reflect on the development of the original report's

recommendations, to review how the NRC report was translated into

AID's current program in sustainable agriculture, and to discuss

future developments in sustainable agriculture. In focusing on the

philosophy of sustainable agriculture, rather than the details of

actual programs, the following discussions taken from this meeting

are not meant to serve as an evaluation of AID's programs. The

objective, rather, was to discuss whether the goals of the

sustainable agriculture program are consistent with the report, and

to identifying any new ideas that should be incorporated into the

current program objectives.



1National Research Council. 1991. Toward Sustainability: A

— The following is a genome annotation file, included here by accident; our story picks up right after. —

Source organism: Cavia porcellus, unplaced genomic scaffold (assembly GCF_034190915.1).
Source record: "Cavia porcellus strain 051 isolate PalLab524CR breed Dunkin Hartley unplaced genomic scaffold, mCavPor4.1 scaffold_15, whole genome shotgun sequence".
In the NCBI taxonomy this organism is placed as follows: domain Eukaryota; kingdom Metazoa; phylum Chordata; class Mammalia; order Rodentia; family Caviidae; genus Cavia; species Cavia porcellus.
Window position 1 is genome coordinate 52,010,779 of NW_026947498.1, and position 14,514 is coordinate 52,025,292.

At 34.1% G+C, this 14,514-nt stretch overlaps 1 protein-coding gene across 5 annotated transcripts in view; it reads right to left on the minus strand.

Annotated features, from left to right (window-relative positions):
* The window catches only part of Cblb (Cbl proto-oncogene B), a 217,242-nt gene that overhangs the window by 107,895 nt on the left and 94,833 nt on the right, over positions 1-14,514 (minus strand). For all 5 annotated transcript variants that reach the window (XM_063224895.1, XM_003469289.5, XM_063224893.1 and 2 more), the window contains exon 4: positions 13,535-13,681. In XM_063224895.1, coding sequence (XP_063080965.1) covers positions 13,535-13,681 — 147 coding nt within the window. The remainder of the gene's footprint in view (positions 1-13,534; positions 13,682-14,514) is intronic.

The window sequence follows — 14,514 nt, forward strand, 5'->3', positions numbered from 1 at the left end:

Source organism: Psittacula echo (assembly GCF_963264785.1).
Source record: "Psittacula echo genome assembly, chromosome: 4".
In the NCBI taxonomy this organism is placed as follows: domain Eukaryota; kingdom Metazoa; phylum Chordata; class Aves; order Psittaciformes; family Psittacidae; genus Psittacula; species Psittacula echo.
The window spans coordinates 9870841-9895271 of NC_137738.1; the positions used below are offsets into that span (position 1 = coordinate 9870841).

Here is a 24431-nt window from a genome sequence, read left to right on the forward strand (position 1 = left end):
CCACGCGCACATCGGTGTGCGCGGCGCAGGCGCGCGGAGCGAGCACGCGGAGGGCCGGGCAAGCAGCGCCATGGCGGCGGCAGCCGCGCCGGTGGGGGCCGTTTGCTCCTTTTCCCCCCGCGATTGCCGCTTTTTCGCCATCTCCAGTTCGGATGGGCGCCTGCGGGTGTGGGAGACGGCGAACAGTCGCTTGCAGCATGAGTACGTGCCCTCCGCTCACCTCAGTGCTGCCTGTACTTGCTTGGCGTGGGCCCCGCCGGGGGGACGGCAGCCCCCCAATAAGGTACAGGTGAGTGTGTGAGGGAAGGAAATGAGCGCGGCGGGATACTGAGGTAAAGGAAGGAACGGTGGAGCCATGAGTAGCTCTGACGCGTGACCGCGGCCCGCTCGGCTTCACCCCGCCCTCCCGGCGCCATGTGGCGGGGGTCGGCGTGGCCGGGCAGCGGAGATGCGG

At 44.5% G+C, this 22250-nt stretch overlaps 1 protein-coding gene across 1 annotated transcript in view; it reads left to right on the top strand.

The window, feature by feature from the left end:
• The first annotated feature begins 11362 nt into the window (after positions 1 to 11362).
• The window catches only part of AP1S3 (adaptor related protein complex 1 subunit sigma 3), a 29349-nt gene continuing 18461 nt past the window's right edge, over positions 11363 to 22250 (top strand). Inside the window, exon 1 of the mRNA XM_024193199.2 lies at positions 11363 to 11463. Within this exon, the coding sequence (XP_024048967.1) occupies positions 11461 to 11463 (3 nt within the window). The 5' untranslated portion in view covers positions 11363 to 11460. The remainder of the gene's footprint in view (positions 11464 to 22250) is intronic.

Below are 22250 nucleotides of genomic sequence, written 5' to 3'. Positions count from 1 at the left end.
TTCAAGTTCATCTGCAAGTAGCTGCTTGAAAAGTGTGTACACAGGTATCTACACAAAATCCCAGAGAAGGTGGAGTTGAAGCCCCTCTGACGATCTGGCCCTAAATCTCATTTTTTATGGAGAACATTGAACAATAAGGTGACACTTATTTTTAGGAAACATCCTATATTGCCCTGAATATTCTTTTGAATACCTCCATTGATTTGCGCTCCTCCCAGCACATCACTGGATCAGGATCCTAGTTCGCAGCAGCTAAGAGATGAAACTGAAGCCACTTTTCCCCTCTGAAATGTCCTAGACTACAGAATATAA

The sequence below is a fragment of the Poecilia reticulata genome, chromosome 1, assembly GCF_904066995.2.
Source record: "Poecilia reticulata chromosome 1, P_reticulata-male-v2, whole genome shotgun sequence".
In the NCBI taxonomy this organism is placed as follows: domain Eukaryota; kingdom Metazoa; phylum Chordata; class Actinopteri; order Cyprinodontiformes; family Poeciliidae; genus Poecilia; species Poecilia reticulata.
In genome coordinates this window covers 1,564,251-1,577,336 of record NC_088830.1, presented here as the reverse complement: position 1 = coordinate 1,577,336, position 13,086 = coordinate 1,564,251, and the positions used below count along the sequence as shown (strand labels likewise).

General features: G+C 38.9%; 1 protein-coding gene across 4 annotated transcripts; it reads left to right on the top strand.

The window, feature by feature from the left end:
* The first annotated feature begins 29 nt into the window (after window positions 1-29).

Plan for Collaborative Research on Agriculture and Natural Resource
Management. Washington, DC: National Academy Press.

3









The meeting began with a summary of Toward Sustainability,

followed by an overview of the AID Office of Agriculture programs

in sustainable agriculture systems that resulted from this report.

The largest component of this is the Sustainable Agriculture and

Natural Resource Management (SANREM) Collaborative Research Support

Program (CRSP). An outline of the approach taken by SANREM CRSP as

well as its experiences to date follows. From the discussion of

both the original planning of an initiative in sustainable

agriculture as well as seeing its current implementation, the

meeting participants raised a number of unresolved issues in the